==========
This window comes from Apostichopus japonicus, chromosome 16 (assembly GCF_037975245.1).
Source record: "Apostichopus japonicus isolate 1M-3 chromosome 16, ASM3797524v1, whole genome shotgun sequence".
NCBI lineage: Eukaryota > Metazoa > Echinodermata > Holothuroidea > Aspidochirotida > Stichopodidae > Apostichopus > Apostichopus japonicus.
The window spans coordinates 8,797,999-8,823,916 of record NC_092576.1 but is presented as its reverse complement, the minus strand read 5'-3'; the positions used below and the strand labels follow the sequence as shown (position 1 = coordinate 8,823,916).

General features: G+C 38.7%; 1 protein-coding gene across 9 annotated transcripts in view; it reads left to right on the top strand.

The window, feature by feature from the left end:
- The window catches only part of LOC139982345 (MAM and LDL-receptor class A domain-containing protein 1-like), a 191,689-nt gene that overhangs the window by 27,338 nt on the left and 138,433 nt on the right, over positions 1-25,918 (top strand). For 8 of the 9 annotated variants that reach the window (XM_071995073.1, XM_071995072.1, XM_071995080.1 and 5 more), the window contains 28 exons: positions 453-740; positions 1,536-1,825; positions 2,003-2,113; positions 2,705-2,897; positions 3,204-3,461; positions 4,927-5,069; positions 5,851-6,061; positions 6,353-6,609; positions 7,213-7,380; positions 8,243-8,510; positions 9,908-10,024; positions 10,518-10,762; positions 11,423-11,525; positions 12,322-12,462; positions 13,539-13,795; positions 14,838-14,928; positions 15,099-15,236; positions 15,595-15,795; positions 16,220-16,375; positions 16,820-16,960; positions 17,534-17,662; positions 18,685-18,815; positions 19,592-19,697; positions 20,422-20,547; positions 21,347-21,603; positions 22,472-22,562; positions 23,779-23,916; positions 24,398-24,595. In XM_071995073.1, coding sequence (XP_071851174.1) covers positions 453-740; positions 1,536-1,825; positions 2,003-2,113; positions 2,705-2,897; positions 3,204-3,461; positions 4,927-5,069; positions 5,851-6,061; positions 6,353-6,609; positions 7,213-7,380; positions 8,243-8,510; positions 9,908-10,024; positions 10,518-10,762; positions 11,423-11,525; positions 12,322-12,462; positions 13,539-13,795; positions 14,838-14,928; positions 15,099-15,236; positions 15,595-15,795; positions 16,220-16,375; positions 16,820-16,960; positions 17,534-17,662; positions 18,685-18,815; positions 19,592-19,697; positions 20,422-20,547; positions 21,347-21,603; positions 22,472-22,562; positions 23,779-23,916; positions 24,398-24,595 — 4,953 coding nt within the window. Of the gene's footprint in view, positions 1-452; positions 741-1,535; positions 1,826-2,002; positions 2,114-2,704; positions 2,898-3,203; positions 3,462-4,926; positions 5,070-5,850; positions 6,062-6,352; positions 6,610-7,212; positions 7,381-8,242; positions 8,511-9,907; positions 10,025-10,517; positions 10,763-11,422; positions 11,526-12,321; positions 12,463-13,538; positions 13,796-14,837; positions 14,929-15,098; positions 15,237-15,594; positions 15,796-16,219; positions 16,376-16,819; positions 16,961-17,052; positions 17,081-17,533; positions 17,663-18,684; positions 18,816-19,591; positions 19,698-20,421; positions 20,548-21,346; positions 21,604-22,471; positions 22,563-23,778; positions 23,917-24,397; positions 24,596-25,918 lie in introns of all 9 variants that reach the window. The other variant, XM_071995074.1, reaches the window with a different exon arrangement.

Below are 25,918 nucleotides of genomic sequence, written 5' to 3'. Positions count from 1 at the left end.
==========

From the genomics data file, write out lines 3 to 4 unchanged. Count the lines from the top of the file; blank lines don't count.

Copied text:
NCBI lineage: Eukaryota > Metazoa > Echinodermata > Holothuroidea > Aspidochirotida > Stichopodidae > Apostichopus > Apostichopus japonicus.
The window spans coordinates 8,797,999-8,823,916 of record NC_092576.1 but is presented as its reverse complement, the minus strand read 5'-3'; the positions used below and the strand labels follow the sequence as shown (position 1 = coordinate 8,823,916).